This activity has been planned and implemented in accordance with the Essential Areas and policies of the Accreditation Council for Continuing Medical Education through the joint sponsorship of Physicians’ Education Resource and Pharmacy Times Office of Continuing Professional Education. Physicians’ Education Resource is accredited by the ACCME to provide continuing medical education for physicians.
Physicians’ Education Resource designates this journal-based CME activity for a maximum of 3.0 AMA PRA Category 1 CreditsTM. Physicians should claim only the credit commensurate with the extent of their participation in the activity.
Pharmacist Credit Accreditation and Credit Designation
Pharmacy Times Office of Continuing ProfessionalEducation is accredited by the Accreditation Council for Pharmacy Education (ACPE) as a provider of continuing
pharmacy education. This activity is approved for 3.0 contact hours (0.30 CEUs) under the ACPE universal activity number 0290-9999-12-093-H01-P.The activity is available for CE credit through November 12, 2013.
Participants must read each article in this supplement, complete the posttest (achieving a passing score of 70% or higher), and complete an evaluation and request for credit. Detailed instructions on obtaining CE credit are included on the evaluation/posttest page contained in this supplement.
William J. Cardarelli, PharmD
Director of Pharmacy Revenue and Supply
Harvard Vanguard Medical Associates
Allan Gibofsky, MD, JD, FACP, FCLM
Professor of Medicine and Public Health
Weill Medical College of Cornell University
Hospital for Special Surgery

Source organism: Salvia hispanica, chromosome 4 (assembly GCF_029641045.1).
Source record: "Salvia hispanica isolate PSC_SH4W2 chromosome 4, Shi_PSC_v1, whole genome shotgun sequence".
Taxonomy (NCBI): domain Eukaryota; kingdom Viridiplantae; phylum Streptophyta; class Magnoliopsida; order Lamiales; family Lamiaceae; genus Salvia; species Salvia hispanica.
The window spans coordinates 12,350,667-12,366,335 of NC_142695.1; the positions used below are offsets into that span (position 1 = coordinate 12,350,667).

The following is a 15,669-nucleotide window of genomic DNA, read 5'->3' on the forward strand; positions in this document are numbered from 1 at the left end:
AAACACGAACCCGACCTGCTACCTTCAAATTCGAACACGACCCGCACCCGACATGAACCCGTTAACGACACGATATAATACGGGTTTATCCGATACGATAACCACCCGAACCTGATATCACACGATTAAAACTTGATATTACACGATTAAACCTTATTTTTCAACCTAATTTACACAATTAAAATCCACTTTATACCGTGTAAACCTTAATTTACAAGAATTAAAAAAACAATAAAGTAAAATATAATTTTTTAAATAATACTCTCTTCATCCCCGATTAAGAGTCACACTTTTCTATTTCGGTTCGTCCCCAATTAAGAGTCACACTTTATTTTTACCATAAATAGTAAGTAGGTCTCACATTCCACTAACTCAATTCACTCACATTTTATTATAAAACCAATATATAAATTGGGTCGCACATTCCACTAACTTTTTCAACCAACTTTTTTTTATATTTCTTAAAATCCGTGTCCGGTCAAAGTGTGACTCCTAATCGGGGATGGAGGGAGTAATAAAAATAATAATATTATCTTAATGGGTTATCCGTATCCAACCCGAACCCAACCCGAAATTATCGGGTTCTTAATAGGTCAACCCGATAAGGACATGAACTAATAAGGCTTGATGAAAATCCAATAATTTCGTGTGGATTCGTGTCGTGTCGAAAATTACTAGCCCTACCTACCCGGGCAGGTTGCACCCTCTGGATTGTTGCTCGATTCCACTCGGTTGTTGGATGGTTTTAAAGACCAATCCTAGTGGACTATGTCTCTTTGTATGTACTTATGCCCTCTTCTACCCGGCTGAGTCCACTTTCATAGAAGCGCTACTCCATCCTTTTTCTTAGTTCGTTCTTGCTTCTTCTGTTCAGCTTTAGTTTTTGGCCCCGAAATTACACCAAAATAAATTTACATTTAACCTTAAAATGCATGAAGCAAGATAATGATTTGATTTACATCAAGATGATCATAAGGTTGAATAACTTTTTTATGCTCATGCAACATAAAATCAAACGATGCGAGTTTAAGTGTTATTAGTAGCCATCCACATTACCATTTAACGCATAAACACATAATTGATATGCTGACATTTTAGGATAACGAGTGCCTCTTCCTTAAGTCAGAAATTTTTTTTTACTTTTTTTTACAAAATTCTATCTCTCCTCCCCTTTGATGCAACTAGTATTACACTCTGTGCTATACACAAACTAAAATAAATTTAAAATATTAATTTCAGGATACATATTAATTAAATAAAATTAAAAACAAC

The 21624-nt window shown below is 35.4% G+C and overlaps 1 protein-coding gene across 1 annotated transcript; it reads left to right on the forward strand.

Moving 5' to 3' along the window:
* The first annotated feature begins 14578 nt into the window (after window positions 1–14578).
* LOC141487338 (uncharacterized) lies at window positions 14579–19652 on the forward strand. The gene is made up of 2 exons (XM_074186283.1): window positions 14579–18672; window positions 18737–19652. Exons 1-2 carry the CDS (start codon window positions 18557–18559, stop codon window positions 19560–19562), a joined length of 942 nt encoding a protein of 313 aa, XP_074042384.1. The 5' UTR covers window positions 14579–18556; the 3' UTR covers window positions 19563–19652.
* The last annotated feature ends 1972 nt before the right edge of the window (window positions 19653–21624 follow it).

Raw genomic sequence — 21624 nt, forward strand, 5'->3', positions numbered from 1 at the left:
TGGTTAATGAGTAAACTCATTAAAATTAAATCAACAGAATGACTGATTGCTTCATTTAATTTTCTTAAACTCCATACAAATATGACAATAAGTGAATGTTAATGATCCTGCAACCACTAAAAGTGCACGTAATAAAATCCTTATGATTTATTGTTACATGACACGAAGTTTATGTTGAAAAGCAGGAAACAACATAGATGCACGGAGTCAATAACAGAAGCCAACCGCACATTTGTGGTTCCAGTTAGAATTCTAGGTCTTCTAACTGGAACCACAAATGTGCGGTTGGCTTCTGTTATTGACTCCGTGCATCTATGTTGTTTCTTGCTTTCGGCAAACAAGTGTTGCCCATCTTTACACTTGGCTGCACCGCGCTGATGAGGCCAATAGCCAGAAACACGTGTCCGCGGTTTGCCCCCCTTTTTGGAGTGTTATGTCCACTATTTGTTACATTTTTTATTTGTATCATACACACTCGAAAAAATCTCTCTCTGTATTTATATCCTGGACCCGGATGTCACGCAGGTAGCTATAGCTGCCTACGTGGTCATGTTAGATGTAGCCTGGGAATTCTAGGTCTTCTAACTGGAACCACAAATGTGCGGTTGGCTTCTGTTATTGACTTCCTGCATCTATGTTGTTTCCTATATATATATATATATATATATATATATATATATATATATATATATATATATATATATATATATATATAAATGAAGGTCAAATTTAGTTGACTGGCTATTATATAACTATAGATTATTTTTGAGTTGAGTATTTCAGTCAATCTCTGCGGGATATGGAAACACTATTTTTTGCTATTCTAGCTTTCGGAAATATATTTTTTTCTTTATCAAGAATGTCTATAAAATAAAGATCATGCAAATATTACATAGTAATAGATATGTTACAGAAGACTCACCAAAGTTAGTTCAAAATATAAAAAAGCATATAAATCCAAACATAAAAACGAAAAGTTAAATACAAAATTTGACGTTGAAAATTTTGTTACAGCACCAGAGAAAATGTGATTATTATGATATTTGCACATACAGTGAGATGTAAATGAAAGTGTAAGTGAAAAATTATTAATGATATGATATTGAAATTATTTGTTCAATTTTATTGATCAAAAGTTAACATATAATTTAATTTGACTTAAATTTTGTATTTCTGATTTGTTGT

New York, New York
Andrew Scott Mathis, PharmD
Monmouth Medical Center
Long Branch, New Jersey
These faculty have disclosed the following relevant commercial financial relationships or affiliations in the past 12 months.
William J. Cardarelli, PharmD, has no relevant financial relationships with commercial interests to disclose.
Allan Gibofsky, MD, JD, FACP, FCLM
Consultant/advisory board, honoraria, lectureship, stock ownership: Abbott, Amgen, Genentech, Pfizer, and UCB
Stock ownership: Johnson & Johnson; GlaxoSmithKline
Andrew Scott Mathis, PharmD, has no relevant financial relationships with commercial interests to disclose.
The American Journal of Managed Care
Publishing Staff—Jeff D. Prescott, PharmD, RPh; Kara Guarini, MS; and Ida Delmendo have no relevant financial relationships with commercial interests to disclose.
Pharmacy Times Office of Continuing Professional Education and Physicians’ Education Resource, LLC
Planning Staff—Judy V. Lum, MPA; and Elena Beyzarov, PharmD, have no relevant financial relationships with commercial interests to disclose.
Signed disclosures are on file at the office of The American Journal of Managed Care, Plainsboro, New Jersey.
Opinions expressed by authors, contributors, and advertisers are their own and not necessarily those of Clinical Care Targeted Communications, LLC, d/b/a Managed Care & Healthcare Communications, LLC, the editorial staff, or any member of the editorial advisory board. Clinical Care Targeted Communications, LLC, d/b/a Managed Care & Healthcare Communications, LLC, is not responsible for accuracy of dosages given in articles printed herein. The appearance of advertisements in this publication is not a warranty, endorsement, or approval of the products or services advertised or of their effectiveness, quality, or safety. Clinical Care Targeted Communications, LLC, d/b/a Managed Care & Healthcare Communications, LLC, disclaims responsibility for any injury to persons or property resulting from any ideas or products referred to in the articles or advertisements.
Participants have an implied responsibility to use the newly acquired information to enhance patient outcomes and their own professional development. The information presented in this activity is not meant to serve as a guideline for patient management. Any procedures, medications, or other courses of diagnosis or treatment discussed or suggested in this activity should not be used by clinicians without evaluation of their patient’s conditions and possible contraindications or dangers in use, review of any applicable manufacturer’s product information, and comparison with recommendations of other authorities.
Windows 7, Vista, XP, 2003 Server, or 2000
Required: Mac OS X 10.4.11 (Tiger) or newer